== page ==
Liverpool vs. Chelsea: Is Latest Luis Suarez Controversy Too Close to the Bone?

Mark Jones@@Mark_Jones86Featured ColumnistApril 21, 2013

LIVERPOOL, ENGLAND - APRIL 21: Branislav Ivanovic of Chelsea talks with Luis Suarez of Liverpool as they walk in for half time during the Barclays Premier League match between Liverpool and Chelsea at Anfield on April 21, 2013 in Liverpool, England.  (Photo by Michael Regan/Getty Images)
Michael Regan/Getty Images

Right then, where shall we start?

It is easy to go with the “we should be talking about a great game of football but Luis Suarez’s latest antics ensured that that won’t be the case” line, but instead we’ll go with something different.

We’ll start with Suarez popping up in the 97th minute (and quite why there was so much injury time only referee Kevin Friend knows) to equalise for Liverpool at the end of an Anfield match against Chelsea that brought so much emotion at the outset, so much passion during and so much hostility, moral hand-wringing and downright anger by the end.

It was his 30th goal of the season; a total that no Liverpool player has looked like getting near ever since Fernando Torres―a masked version of his former self throughout the game―was threatening defences both at home and abroad in the name of those in red.

By arriving into the box to head home a cross from the quite excellent substitute Daniel Sturridge so deep into added time, Suarez showed just what an important asset he is to Liverpool in their prolonged battle to re-join the elite both at home and abroad. And just why that fact alone presents the club with a huge problem.

In quite clearly biting the Chelsea defender Branislav Ivanovic on the arm some half an hour or so before his goal, Suarez crossed a line.

It was a line he had been tiptoeing around for some time, with the attempts to shove him off it from seemingly all concerned following previous incidents not putting the Uruguayan, his club and his supporters off the focus on his quality. Even after today he remains the foremost entertainer in English football, yet this day could end up representing so much more.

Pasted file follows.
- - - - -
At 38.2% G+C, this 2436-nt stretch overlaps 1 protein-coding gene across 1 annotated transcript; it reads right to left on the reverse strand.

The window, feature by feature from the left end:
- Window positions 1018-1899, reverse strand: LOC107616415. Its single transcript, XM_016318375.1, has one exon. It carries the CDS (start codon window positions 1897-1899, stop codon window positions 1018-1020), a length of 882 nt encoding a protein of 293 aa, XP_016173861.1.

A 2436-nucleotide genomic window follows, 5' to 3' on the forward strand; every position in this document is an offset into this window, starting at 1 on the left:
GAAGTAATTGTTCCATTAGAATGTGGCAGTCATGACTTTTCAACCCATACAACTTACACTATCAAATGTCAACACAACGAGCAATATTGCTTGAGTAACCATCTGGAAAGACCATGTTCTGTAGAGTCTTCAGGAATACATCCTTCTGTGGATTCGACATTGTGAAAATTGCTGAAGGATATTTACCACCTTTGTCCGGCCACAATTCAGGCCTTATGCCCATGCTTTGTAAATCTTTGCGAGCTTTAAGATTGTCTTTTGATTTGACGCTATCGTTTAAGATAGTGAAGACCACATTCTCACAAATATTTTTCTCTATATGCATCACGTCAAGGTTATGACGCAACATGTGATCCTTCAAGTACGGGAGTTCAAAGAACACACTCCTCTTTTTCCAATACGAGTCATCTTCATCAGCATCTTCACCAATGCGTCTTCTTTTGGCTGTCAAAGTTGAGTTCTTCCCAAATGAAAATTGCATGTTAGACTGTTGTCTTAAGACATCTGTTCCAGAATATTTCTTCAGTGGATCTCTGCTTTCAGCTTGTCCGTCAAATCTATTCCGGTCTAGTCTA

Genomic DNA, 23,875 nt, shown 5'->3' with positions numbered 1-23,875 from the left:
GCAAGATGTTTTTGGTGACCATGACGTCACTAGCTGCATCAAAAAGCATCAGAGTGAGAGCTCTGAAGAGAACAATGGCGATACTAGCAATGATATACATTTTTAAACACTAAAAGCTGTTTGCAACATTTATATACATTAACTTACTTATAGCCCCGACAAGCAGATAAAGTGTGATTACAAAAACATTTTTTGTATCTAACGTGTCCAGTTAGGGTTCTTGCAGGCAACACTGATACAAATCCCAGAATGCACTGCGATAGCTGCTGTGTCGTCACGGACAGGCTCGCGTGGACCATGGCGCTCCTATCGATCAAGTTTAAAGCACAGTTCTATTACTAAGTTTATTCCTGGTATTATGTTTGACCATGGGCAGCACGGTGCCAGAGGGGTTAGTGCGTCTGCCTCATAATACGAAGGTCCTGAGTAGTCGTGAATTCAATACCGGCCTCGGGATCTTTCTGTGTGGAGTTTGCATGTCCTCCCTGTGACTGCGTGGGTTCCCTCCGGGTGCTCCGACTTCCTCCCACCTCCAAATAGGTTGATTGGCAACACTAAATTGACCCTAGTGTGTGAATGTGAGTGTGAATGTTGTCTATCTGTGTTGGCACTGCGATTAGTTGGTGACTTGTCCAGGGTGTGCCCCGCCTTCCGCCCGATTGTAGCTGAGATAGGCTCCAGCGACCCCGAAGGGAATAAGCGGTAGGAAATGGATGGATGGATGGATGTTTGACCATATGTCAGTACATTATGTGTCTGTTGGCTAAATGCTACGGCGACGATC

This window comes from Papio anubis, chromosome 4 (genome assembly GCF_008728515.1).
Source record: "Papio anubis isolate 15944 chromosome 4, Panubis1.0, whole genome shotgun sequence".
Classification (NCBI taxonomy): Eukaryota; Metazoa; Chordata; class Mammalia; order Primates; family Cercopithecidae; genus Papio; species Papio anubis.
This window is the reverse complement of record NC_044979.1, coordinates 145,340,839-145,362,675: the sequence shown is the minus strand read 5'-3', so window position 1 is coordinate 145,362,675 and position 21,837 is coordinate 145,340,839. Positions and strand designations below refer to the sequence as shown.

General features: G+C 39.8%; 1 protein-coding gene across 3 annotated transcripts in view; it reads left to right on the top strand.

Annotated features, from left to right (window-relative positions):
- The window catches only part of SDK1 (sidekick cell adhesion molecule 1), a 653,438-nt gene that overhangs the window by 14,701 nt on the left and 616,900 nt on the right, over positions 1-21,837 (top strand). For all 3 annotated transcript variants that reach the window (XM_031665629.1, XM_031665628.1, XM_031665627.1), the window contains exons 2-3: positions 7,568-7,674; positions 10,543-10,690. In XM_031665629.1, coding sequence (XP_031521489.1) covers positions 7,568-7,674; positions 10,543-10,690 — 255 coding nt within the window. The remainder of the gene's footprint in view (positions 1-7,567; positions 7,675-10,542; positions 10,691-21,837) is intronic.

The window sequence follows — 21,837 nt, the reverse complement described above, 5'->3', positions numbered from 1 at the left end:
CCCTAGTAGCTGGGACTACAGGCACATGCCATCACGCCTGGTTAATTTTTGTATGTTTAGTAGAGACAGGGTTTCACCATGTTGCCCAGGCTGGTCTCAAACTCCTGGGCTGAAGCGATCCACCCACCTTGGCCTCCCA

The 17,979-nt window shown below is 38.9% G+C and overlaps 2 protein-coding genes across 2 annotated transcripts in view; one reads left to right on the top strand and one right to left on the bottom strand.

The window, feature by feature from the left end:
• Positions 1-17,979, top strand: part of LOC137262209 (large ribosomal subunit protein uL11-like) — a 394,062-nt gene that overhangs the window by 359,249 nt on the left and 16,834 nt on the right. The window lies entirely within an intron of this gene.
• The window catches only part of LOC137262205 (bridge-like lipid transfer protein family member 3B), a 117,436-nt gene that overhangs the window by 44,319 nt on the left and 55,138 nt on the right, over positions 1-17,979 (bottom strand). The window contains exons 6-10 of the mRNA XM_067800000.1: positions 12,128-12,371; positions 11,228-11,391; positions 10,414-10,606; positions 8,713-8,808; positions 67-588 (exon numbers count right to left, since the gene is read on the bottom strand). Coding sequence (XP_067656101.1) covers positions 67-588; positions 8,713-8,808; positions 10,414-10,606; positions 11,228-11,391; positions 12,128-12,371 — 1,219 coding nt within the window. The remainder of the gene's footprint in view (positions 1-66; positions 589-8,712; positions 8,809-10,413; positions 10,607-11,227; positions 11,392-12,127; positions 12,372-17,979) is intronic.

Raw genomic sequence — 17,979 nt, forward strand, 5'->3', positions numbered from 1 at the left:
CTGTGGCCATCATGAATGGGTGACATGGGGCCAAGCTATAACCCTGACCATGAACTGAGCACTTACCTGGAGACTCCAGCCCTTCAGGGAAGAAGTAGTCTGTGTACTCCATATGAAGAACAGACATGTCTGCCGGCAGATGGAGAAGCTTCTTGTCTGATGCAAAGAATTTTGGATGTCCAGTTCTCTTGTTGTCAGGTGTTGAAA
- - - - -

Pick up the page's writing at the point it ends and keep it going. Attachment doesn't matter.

Suarez was wrong, so very wrong, to plant his teeth around the arm of Ivanovic. Everyone can see that.

With the head of this most complex of characters perhaps still clouded following the handball which led to Eden Hazard slotting Chelsea back in front from the penalty spot, Suarez lashed out, and an inevitable ban awaits. His season is almost certainly over.

Because he is who he is and because of what has gone on before―last season’s incident with Patrice Evra, the handball against Ghana in the first ever African World Cup, a strikingly similar moment to this in his Ajax days concerning the then PSV Eindhoven player Otman Bakkal―there will inevitably be a heated and prolonged reaction. But the key response has to come from his club.

It is easy―far, far too easy―to point fingers and reattribute blame during incidents such as this.

It is true to say that Jermain Defoe received a booking and nothing more following his bite on Javier Mascherano in 2006. It is, however, equally true to recount that Suarez was banned for seven games following that bite on Bakkal, whilst Eric Cantona―quite rightly revered as one of the greatest players ever to grace the Premier League―was initially given a two-week prison sentence for assaulting a fan in 1995. Different incidents provoke different outcomes. Suarez only seems to provoke one.

There is hysteria around the Uruguayan. That much is obvious to see.

This writer is on record claiming that the handball incident against Mansfield earlier this season produced a quite ridiculous and wrong level of reaction that amounted to a witch-hunt. This time things are different.

Suarez will be banned for this. He’ll probably be looking at an absence of seven games or so given that that was the precedent set by his biting of Bakkal just two months before Liverpool signed him, but given that Liverpool signed him knowing of such an indiscretion, what do they do now?

Talk of a sale is far too premature, far too reactionary and far too dismissive of modern football practice. Regardless of Sturridge’s fine performance in the second half of this 2-2 draw, Liverpool need Suarez more than he needs them at the moment.

The club do need to act swiftly, though.

A hefty fine, a public telling off and a complete acceptance of whatever ban the FA see fit have to be the only options.

The header which earned Liverpool a point here is likely to be the last contribution that Suarez makes to the club’s season.

Whether it is his last ever for the Reds remains to be seen, but you could say that he’s clinging on to his future by the skin of his teeth.

His reputation, and that of his club, depends on how he responds from this.